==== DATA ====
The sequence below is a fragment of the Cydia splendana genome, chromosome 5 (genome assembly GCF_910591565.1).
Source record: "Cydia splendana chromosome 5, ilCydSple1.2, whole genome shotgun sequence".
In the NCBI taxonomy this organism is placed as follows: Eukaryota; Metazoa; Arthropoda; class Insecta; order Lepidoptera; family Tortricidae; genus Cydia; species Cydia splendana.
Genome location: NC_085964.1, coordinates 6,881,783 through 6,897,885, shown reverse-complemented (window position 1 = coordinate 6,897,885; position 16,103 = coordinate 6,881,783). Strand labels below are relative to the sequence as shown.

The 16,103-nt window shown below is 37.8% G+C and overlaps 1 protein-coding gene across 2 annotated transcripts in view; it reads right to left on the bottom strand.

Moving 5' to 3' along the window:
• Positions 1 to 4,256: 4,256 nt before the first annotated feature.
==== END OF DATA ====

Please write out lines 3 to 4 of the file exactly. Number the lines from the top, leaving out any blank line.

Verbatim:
In the NCBI taxonomy this organism is placed as follows: Eukaryota; Metazoa; Arthropoda; class Insecta; order Lepidoptera; family Tortricidae; genus Cydia; species Cydia splendana.
Genome location: NC_085964.1, coordinates 6,881,783 through 6,897,885, shown reverse-complemented (window position 1 = coordinate 6,897,885; position 16,103 = coordinate 6,881,783). Strand labels below are relative to the sequence as shown.